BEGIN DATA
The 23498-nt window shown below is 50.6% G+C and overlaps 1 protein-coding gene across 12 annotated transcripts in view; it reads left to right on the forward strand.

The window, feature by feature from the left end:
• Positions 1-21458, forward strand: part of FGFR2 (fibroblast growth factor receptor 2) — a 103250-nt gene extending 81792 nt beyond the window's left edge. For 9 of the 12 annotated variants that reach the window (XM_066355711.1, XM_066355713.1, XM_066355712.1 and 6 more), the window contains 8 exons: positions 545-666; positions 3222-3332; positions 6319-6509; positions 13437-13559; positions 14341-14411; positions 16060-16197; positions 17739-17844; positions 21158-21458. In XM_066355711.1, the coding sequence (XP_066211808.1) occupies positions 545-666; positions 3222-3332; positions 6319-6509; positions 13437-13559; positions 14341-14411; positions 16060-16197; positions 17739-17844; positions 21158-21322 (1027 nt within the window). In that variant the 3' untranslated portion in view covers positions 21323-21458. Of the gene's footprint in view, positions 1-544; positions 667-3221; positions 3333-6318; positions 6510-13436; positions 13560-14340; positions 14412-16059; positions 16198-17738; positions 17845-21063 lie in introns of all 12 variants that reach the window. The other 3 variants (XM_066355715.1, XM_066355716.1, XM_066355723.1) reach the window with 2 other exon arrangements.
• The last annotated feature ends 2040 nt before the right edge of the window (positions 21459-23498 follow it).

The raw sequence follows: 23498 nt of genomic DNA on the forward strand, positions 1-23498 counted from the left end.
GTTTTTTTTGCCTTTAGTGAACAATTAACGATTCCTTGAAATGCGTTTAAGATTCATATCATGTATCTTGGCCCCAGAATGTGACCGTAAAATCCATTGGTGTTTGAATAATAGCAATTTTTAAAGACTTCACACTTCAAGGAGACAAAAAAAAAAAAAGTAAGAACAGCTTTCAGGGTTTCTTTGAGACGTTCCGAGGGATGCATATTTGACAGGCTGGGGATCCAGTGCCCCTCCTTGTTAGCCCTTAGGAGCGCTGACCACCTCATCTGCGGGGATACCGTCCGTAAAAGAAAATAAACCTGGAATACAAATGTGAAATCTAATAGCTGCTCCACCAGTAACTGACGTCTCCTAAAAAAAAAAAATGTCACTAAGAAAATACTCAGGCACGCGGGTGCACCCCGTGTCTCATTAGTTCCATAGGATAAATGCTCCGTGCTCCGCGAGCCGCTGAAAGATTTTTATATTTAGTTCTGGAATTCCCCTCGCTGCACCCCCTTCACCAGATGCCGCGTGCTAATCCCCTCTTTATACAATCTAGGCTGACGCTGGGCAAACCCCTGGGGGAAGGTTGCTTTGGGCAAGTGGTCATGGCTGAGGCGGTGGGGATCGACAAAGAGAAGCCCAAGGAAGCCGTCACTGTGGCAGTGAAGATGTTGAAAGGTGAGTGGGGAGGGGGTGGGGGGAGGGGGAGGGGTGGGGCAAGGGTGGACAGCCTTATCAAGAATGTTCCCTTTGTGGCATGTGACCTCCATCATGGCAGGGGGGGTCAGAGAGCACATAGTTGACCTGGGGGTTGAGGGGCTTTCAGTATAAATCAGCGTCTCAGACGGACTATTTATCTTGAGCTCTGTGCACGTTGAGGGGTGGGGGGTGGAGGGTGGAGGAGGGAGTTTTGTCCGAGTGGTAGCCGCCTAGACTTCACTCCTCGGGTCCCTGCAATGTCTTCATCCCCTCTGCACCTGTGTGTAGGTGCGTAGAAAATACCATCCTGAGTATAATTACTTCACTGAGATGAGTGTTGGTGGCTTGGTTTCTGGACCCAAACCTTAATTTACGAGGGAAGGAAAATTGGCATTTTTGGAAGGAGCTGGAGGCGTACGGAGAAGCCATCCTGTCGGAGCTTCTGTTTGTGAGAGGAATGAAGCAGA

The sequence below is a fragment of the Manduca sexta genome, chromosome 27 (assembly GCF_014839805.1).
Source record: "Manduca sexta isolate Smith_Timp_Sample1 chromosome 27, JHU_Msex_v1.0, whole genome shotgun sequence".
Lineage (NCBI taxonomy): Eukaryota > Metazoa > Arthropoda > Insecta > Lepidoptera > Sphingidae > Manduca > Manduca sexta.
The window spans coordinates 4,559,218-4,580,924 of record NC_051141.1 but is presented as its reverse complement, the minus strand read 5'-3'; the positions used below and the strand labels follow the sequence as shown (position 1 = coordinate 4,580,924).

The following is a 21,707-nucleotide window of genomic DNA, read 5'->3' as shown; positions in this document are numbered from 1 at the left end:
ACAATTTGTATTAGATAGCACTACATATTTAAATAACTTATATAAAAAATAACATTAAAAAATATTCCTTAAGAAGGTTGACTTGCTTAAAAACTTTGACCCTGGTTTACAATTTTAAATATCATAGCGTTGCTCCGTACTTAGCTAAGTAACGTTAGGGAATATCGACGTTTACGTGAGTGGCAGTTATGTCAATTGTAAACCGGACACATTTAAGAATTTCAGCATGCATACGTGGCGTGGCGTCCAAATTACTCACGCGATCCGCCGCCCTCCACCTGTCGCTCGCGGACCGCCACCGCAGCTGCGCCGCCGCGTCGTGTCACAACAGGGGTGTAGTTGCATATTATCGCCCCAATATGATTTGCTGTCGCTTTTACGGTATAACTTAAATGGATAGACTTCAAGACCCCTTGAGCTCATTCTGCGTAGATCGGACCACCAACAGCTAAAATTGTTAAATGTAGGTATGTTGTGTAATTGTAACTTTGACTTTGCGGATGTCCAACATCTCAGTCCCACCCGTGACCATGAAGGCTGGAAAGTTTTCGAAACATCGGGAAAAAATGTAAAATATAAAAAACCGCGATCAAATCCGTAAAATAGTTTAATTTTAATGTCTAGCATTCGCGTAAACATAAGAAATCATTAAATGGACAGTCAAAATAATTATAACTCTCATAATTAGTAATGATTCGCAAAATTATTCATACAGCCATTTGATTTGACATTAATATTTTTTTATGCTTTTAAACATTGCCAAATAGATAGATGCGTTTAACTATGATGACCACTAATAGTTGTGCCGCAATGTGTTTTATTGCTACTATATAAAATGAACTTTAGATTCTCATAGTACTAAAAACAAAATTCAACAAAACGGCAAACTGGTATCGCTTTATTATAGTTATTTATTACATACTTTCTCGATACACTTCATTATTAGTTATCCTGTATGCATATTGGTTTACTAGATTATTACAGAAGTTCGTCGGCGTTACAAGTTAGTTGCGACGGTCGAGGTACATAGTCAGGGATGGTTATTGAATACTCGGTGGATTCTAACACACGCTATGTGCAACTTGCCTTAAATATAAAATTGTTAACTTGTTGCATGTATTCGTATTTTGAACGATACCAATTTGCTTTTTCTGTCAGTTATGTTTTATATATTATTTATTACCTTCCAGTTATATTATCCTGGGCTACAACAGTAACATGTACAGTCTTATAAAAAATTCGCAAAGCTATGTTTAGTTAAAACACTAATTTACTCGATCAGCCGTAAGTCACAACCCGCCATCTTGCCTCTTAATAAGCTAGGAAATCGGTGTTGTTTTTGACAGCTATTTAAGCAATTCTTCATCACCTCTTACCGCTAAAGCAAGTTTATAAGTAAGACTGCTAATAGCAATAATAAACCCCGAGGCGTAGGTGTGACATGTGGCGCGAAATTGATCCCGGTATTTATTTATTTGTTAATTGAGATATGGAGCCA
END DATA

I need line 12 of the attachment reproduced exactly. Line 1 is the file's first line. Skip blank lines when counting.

ACAATTTGTATTAGATAGCACTACATATTTAAATAACTTATATAAAAAATAACATTAAAAAATATTCCTTAAGAAGGTTGACTTGCTTAAAAACTTTGACCCTGGTTTACAATTTTAAATATCATAGCGTTGCTCCGTACTTAGCTAAGTAACGTTAGGGAATATCGACGTTTACGTGAGTGGCAGTTATGTCAATTGTAAACCGGACACATTTAAGAATTTCAGCATGCATACGTGGCGTGGCGTCCAAATTACTCACGCGATCCGCCGCCCTCCACCTGTCGCTCGCGGACCGCCACCGCAGCTGCGCCGCCGCGTCGTGTCACAACAGGGGTGTAGTTGCATATTATCGCCCCAATATGATTTGCTGTCGCTTTTACGGTATAACTTAAATGGATAGACTTCAAGACCCCTTGAGCTCATTCTGCGTAGATCGGACCACCAACAGCTAAAATTGTTAAATGTAGGTATGTTGTGTAATTGTAACTTTGACTTTGCGGATGTCCAACATCTCAGTCCCACCCGTGACCATGAAGGCTGGAAAGTTTTCGAAACATCGGGAAAAAATGTAAAATATAAAAAACCGCGATCAAATCCGTAAAATAGTTTAATTTTAATGTCTAGCATTCGCGTAAACATAAGAAATCATTAAATGGACAGTCAAAATAATTATAACTCTCATAATTAGTAATGATTCGCAAAATTATTCATACAGCCATTTGATTTGACATTAATATTTTTTTATGCTTTTAAACATTGCCAAATAGATAGATGCGTTTAACTATGATGACCACTAATAGTTGTGCCGCAATGTGTTTTATTGCTACTATATAAAATGAACTTTAGATTCTCATAGTACTAAAAACAAAATTCAACAAAACGGCAAACTGGTATCGCTTTATTATAGTTATTTATTACATACTTTCTCGATACACTTCATTATTAGTTATCCTGTATGCATATTGGTTTACTAGATTATTACAGAAGTTCGTCGGCGTTACAAGTTAGTTGCGACGGTCGAGGTACATAGTCAGGGATGGTTATTGAATACTCGGTGGATTCTAACACACGCTATGTGCAACTTGCCTTAAATATAAAATTGTTAACTTGTTGCATGTATTCGTATTTTGAACGATACCAATTTGCTTTTTCTGTCAGTTATGTTTTATATATTATTTATTACCTTCCAGTTATATTATCCTGGGCTACAACAGTAACATGTACAGTCTTATAAAAAATTCGCAAAGCTATGTTTAGTTAAAACACTAATTTACTCGATCAGCCGTAAGTCACAACCCGCCATCTTGCCTCTTAATAAGCTAGGAAATCGGTGTTGTTTTTGACAGCTATTTAAGCAATTCTTCATCACCTCTTACCGCTAAAGCAAGTTTATAAGTAAGACTGCTAATAGCAATAATAAACCCCGAGGCGTAGGTGTGACATGTGGCGCGAAATTGATCCCGGTATTTATTTATTTGTTAATTGAGATATGGAGCCA